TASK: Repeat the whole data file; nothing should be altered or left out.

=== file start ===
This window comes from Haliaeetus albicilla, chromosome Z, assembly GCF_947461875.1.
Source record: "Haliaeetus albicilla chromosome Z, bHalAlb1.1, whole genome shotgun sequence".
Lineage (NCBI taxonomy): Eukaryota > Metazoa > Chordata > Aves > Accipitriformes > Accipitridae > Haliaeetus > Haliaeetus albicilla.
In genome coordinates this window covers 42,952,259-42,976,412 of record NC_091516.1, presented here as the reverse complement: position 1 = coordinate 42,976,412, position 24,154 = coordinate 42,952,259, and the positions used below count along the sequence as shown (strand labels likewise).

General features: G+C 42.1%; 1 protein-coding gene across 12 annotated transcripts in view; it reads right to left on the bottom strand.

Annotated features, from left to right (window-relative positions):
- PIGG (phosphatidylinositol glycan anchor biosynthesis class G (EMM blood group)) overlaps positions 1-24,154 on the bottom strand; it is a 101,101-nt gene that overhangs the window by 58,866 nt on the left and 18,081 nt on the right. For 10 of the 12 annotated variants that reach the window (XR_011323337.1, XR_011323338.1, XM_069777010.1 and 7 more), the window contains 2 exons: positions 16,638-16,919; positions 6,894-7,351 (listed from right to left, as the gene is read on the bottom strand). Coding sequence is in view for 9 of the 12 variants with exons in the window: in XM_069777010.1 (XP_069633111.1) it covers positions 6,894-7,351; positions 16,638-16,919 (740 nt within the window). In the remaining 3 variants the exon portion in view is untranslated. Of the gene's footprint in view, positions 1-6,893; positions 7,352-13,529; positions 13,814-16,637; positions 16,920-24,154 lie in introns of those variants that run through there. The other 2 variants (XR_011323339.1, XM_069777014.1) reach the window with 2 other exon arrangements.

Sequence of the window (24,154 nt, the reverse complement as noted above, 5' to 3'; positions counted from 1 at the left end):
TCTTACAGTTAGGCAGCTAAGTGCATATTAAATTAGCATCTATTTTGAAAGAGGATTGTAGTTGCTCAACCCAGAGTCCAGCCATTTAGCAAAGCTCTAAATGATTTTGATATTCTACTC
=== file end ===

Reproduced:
This window comes from Haliaeetus albicilla, chromosome Z, assembly GCF_947461875.1.
Source record: "Haliaeetus albicilla chromosome Z, bHalAlb1.1, whole genome shotgun sequence".
Lineage (NCBI taxonomy): Eukaryota > Metazoa > Chordata > Aves > Accipitriformes > Accipitridae > Haliaeetus > Haliaeetus albicilla.
In genome coordinates this window covers 42,952,259-42,976,412 of record NC_091516.1, presented here as the reverse complement: position 1 = coordinate 42,976,412, position 24,154 = coordinate 42,952,259, and the positions used below count along the sequence as shown (strand labels likewise).

General features: G+C 42.1%; 1 protein-coding gene across 12 annotated transcripts in view; it reads right to left on the bottom strand.

Annotated features, from left to right (window-relative positions):
- PIGG (phosphatidylinositol glycan anchor biosynthesis class G (EMM blood group)) overlaps positions 1-24,154 on the bottom strand; it is a 101,101-nt gene that overhangs the window by 58,866 nt on the left and 18,081 nt on the right. For 10 of the 12 annotated variants that reach the window (XR_011323337.1, XR_011323338.1, XM_069777010.1 and 7 more), the window contains 2 exons: positions 16,638-16,919; positions 6,894-7,351 (listed from right to left, as the gene is read on the bottom strand). Coding sequence is in view for 9 of the 12 variants with exons in the window: in XM_069777010.1 (XP_069633111.1) it covers positions 6,894-7,351; positions 16,638-16,919 (740 nt within the window). In the remaining 3 variants the exon portion in view is untranslated. Of the gene's footprint in view, positions 1-6,893; positions 7,352-13,529; positions 13,814-16,637; positions 16,920-24,154 lie in introns of those variants that run through there. The other 2 variants (XR_011323339.1, XM_069777014.1) reach the window with 2 other exon arrangements.

Sequence of the window (24,154 nt, the reverse complement as noted above, 5' to 3'; positions counted from 1 at the left end):
TCTTACAGTTAGGCAGCTAAGTGCATATTAAATTAGCATCTATTTTGAAAGAGGATTGTAGTTGCTCAACCCAGAGTCCAGCCATTTAGCAAAGCTCTAAATGATTTTGATATTCTACTC